Moving on with our summaries of the 2017 and 2018 Governor’s races, here are the races in the south:
In the Old Dominion, we had primaries last night. As Virginia Governors are prohibited from succeeding themselves, we have an open seat race to replace Gov. Terry McAuliffe (D). McAuliffe is leaving office with generally good approvals. In last night’s primaries, Lt. Gov Ralph Northam (D), the who had the backing of the state apparatus, defeated an insurgent challenge from ex-Rep. Tom Perriello (D). Though public polling suggested a close race, Northam won by a comfortable 12%.
On the Republican side, the nominee is former RNC Chair Ed Gillespie (R). His claim to fame is that he nearly toppled Sen. Mark Warner (D) in 2014, who was considered untouchable by most. However, in last night’s Governor primary, Gillespie got, well..Gillespied. Despite consolidating virtually all the establishment support, Gillespie nearly lost to Prince William Supervisor Corey Stewart (R). Stewart, who managed the President’s state campaign, was most known for his defense of Confederate monuments. In what was supposed to be a clear win, Gillespie edged out Stewart 43.7% to 42.5%, with State Sen. Frank Wagner (R) taking the rest.
Initially, we regarded this race as a TOSSUP. However, Gillespie does not start the general campaign in a good position after last night. Further, Northam’s strong showing last night, coupled with the state’s trend, make TOSSUP hard to justify. We are moving this race to LEANS DEMOCRATIC.
The Volunteer State’s past two Gubernatorial contests were fairly sleepy, but this year may be a bit more competitive. After two landslide elections, Gov. Bill Haslam (R) is leaving office a very popular figure. Though Tennessee has moved towards the GOP recently, no high profile names have entered this race yet. State Sen. Mae Beavers (R), of suburban Wilson County is the only legislator running. Two lower-tier candidates, Randy Boyd (R) and Bill Lee (R) are also running. One possibility is that Sen. Bob Corker, who’s seat is up next year, would run for Governor while Haslam would run for Senate. This scenario is looking less likely, though. There are a number of other Congressmen and legislators who could get in.
Democrats have actually landed a good candidate in former Nashville Mayor Karl Dean (D). Unlike some southern states, Tennessee isn’t reluctant to elect big city mayors to state office. Haslam himself was mayor of Knoxville. His two-term predecessor as Governor, Phil Bredesen (D), also served as Nashville mayor.
Though the GOP field is not looking as impressive as you’d think, we’re still starting them off as favorites here. We call Tennessee LIKELY REPUBLICAN.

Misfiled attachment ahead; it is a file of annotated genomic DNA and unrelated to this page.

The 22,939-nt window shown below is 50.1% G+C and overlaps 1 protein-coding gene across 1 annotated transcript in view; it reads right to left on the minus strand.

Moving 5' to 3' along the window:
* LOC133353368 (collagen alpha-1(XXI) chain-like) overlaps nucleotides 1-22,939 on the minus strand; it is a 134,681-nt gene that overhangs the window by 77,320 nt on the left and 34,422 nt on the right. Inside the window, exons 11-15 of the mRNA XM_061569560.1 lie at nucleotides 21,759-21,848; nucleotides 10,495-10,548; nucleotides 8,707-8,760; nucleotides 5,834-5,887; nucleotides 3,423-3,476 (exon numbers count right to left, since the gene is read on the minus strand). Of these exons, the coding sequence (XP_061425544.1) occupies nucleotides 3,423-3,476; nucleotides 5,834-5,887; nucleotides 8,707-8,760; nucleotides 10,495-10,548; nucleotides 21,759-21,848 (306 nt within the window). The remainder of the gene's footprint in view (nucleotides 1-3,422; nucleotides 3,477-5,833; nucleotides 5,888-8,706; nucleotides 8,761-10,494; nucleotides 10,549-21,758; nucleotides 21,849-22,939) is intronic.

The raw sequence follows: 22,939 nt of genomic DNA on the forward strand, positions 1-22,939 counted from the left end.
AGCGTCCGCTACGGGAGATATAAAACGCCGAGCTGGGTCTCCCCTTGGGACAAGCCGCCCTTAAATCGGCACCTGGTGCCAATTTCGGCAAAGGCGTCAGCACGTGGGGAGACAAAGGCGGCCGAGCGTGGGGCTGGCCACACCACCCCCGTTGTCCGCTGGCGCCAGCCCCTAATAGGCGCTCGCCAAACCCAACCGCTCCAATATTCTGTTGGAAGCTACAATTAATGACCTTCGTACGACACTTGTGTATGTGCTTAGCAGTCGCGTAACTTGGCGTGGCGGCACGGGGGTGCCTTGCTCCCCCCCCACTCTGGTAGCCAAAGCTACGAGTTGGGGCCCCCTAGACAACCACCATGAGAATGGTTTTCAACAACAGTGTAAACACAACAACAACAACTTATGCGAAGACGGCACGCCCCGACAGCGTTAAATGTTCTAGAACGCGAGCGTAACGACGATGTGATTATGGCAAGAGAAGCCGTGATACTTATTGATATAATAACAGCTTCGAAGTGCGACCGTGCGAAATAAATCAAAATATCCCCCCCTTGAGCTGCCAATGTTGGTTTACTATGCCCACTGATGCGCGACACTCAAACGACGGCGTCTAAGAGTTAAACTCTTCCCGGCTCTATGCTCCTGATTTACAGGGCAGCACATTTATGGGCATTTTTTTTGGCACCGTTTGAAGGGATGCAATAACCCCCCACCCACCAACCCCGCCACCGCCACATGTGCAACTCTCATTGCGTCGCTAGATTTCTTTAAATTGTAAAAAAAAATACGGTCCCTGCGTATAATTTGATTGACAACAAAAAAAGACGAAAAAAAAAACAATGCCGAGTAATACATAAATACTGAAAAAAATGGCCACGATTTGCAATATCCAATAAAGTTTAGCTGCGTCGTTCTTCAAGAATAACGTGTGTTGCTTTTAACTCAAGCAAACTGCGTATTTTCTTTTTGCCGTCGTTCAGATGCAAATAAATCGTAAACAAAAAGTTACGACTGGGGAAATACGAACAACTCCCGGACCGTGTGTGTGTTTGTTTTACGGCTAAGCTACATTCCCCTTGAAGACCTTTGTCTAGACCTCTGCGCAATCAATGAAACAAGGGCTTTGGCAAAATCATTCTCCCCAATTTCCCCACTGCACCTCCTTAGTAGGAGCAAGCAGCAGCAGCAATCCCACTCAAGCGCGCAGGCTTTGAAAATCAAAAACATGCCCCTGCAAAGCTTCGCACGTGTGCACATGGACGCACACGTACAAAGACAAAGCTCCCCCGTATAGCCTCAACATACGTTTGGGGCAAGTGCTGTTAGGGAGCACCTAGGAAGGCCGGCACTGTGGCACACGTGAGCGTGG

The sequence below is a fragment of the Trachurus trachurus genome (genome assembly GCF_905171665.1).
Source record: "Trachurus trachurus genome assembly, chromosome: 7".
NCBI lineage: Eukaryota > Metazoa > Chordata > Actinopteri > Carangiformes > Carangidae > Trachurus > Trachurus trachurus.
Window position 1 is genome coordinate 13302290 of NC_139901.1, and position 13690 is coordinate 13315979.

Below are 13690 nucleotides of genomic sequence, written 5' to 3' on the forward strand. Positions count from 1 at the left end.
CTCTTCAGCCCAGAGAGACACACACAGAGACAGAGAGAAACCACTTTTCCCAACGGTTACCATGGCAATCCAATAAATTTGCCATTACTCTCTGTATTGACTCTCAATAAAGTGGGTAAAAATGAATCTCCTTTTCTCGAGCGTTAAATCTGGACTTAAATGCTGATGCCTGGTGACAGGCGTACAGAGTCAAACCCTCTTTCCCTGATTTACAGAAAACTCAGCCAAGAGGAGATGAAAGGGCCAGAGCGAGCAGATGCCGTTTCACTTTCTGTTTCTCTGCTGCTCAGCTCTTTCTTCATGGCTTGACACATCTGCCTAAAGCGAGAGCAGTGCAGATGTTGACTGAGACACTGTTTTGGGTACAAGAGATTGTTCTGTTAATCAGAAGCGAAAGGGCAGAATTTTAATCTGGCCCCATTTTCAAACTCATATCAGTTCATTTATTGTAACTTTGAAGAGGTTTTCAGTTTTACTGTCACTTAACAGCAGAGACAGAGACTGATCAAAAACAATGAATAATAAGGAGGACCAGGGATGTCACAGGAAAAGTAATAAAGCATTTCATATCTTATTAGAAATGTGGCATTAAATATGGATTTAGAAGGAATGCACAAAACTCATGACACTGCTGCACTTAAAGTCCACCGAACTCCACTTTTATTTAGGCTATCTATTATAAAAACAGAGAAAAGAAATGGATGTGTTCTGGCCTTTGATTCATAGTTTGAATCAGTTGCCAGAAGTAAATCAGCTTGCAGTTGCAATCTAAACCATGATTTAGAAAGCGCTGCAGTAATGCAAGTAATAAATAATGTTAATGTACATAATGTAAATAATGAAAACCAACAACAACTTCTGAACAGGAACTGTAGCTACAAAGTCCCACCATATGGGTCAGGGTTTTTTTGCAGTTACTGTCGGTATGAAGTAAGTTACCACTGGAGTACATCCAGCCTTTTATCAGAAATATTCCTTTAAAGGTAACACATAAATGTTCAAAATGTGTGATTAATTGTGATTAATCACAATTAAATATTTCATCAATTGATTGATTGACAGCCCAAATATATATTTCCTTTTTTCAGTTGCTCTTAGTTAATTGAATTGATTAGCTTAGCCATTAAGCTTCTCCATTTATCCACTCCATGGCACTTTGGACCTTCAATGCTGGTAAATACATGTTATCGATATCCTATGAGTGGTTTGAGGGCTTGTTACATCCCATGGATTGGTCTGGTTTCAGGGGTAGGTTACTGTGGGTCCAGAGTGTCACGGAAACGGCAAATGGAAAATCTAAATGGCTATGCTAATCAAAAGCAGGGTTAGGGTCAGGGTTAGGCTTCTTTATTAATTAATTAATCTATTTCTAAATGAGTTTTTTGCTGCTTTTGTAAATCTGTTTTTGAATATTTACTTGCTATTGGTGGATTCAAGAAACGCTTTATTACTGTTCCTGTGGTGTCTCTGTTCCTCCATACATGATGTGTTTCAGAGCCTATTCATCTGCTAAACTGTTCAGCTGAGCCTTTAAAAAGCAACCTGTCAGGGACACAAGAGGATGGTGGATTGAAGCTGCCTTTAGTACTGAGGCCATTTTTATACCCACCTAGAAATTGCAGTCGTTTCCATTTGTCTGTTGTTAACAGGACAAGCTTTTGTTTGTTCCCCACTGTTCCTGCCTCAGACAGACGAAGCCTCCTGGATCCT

In the Palmetto State, Gov. Henry McMaster (R) will be running to win a term in his own right. Earlier this year, then-Gov. Nikki Haley (R) was nominated by the President to serve as Ambassador to the United Nations. McMaster, her lieutenant, and an early Trump supporter, ascended to the Governor’s mansion. Before serving as Haley’s LG, McMaster was State Attorney General.
McMaster’s only challengers are in the primary. Former Lt. Gov. Yancey McGill (R) announced a run in May. McGill represented Georgetown County in the State Senate since the early 1990’s. However, for most of his career, he was a conservative Democrat, and only recently switched parties. A third candidate is former Haley Administration official Catherine Templeton (R).
No Democrats have announced, though ex- State House minority leader James Smith (D) has been mentioned.
McMaster is favored in the primary, and with no general election challenger yet, we’d rank this STRONG REPUBLICAN.
Georgia has had a number of competitive GOP primaries over the past few cycles, and that’s looking to be the case again. Four major Republicans are competing for the nomination to succeed Gov. Nathan Deal (R).
Two statewide officials, Lt. Governor Casey Cagle and Secretary of State Brian Kemp, are running. Both in their early fifties, they served in the State Senate together before running statewide; Cagle from Gainesville and Kemp from Athens. State Senator Hunter Hill, who was reelected last year in a metro Atlanta seat that swung heavily to Clinton, is a serious candidate. A fourth Republican is Michael Williams, who’s represented ruby red Forsyth County in the State House since 2014.
The Democratic primary is looking less robust. State House minority leader, Stacy Abrams, and minority caucus chair Stacy Evans, both hail from metro Atlanta. Abrams is black and represents urban DeKalb County. Evans is from Marrietta, in the blue-trending Cobb County. Democrats suffered something of a setback when their, arguably, strongest potential candidate, Jason Carter, passed on a run.